“Somebody will really appreciate it,” he said.

Anthony Wahl 

Fred Harmon, of Janesville, stands atop the staircase while giving a tour of the two-story historic house he’s slowly been restoring after it was hauled southeast across the street in 2015 to make way for Janesville’s Central Fire Station.

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Milton School District tries to block lawsuit payments to former board member

Brian Kvapil


The Milton School District has tried to get its insurance company to stop paying the legal expenses of a former school board member who is being sued, but the district has run into a roadblock.

The district this week released correspondence between the district’s legal counsel and EMC Insurance in which the district asks EMC to stop the payments.

An EMC attorney replied that her interpretation of state law was that EMC must cover former board member Brian Kvapil’s expenses, at least in part, because Kvapil was acting on behalf of the school district when he made statements in 2019.

Those statements became the focus of a lawsuit filed this February by former school district director of administrative operations Jerry Schuetz.

Schuetz’s suit claims Kvapil’s statements caused him pain and distress, including one suggesting that taking a stipend was “stealing.”

Kvapil also said Schuetz’s $10,000 stipend was made without board approval, possibly violating the law or board policy.

In public statements and on a Facebook page, Kvapil questioned the integrity of those involved in the payment of several stipends as part of his opposition to a proposed school spending referendum. Kvapil said at a school board meeting that he did not trust the board or administration to use the money wisely.

In a five-page letter to EMC dated July 27, school district counsel Shana Lewis made a legal argument that Kvapil was not acting on behalf of the district when he made the statements and when he released a payroll report detailing the stipends.

As reported earlier, an investigation by an outside attorney determined Kvapil had violated the public records law by releasing documents from an emergency school board meeting about stipends paid to Schuetz, then-superintendent Tim Schigur and an IT worker.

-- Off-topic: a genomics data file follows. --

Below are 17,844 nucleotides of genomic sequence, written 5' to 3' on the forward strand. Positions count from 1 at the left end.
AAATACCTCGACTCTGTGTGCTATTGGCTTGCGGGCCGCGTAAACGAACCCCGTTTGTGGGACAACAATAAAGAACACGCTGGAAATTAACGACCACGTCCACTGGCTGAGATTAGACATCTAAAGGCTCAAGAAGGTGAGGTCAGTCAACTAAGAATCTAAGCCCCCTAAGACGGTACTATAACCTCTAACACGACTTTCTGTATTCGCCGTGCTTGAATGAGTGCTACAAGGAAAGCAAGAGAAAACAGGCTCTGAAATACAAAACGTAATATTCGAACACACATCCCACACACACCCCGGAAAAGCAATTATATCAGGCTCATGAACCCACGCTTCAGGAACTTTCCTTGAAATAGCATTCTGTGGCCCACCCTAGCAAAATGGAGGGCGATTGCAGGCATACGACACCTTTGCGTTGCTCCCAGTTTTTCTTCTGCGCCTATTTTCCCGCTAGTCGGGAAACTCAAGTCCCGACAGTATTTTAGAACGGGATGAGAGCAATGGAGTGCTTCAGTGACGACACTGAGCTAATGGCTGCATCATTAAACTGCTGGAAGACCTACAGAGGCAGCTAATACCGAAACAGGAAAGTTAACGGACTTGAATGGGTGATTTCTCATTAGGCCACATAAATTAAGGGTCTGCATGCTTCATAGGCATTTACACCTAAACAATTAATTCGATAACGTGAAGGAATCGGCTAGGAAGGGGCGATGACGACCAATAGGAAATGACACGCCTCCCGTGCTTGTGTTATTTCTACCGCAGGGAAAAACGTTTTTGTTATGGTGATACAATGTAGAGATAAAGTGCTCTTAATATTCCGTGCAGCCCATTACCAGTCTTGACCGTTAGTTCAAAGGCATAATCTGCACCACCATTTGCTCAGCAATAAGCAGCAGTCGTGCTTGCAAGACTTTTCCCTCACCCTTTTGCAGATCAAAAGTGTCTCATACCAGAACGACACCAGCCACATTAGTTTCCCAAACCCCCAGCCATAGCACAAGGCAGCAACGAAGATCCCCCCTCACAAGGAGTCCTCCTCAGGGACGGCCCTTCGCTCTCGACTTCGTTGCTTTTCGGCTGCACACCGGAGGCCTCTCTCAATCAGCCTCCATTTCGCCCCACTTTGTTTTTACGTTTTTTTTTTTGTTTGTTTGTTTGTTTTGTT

The same investigation revealed that then-board president Tom Westrick violated board policy by approving Schigur’s $10,500 stipend. The investigator said Schuetz’s stipend did not violate district policy or state law.

Kvapil later retracted statements about Schuetz’s stipend.

“By releasing the report, Mr. Kvapil engaged in conduct that was not authorized and that was not for the district’s benefit,” Lewis wrote. “After releasing the report, Mr. Kvapil continued to place his interests above those of the district and board by refusing to comply with the advice of Mr. Schigur and me by ignoring board policies and practices.”

Lewis’ letter quotes Kvapil and Kvapil’s attorney that Kvapil was acting as a private citizen.

In a four-page reply dated Aug. 27, EMC attorney Patty Miller wrote that Kvapil’s statements and actions are within his legally defined “scope of employment” with the district, even if they were prohibited or not authorized.

Wisconsin law requires EMC to “liberally” resolve the question of whether the city insurer covers Kvapil in favor of Kvapil, Miller wrote.

Miller did leave a window open on the question:

“However, because the potential exists that not all of the statements made were in discharge of Kvapil’s duties as a board member, EMC has been providing, and will continue to provide, coverage to Kvapil under a reservation of rights,” Miller wrote.

Lewis’ letter describes how the district gave two severance payments totaling $75,000 each as part of a severance agreement when Schuetz resigned from the district in 2019.

The second $75,000 payment was for “compensatory damages and attorneys’ fees.”

In signing the severance agreement, Schuetz agreed not to sue the district, school board or board members in their official capacities, Lewis wrote, and Schuetz abided by that agreement by suing Kvapil “in his personal capacity” and not as a board member.

“To hold otherwise would circumvent the terms of Mr. Schuetz’s agreement and saddle the taxpayers with a cost beyond the agreed-upon terms,” Lewis concluded.

Superintendent Rich Dahman responded to a request for comment Thursday through spokeswoman Kari Klebba.

Asked if the district was trying to save money, Klebba said, “I think it’s important to emphasize the taxpayers’ money.”

Klebba said the district would have to pay deductibles as specified in the liability insurance contract and that it’s possible the district’s premium payments could rise as a result of the lawsuit.

Kvapil didn’t run for re-election in April. Contacted by The Gazette on Thursday, Kvapil said that on advice of his attorney, he couldn’t comment on the latest news.

The lawsuit is ongoing in Rock County Court.

Craig graduate and athlete and longtime Parker High School football coach John Koebler, who will join the Janesville Sports Hall of Fame this year.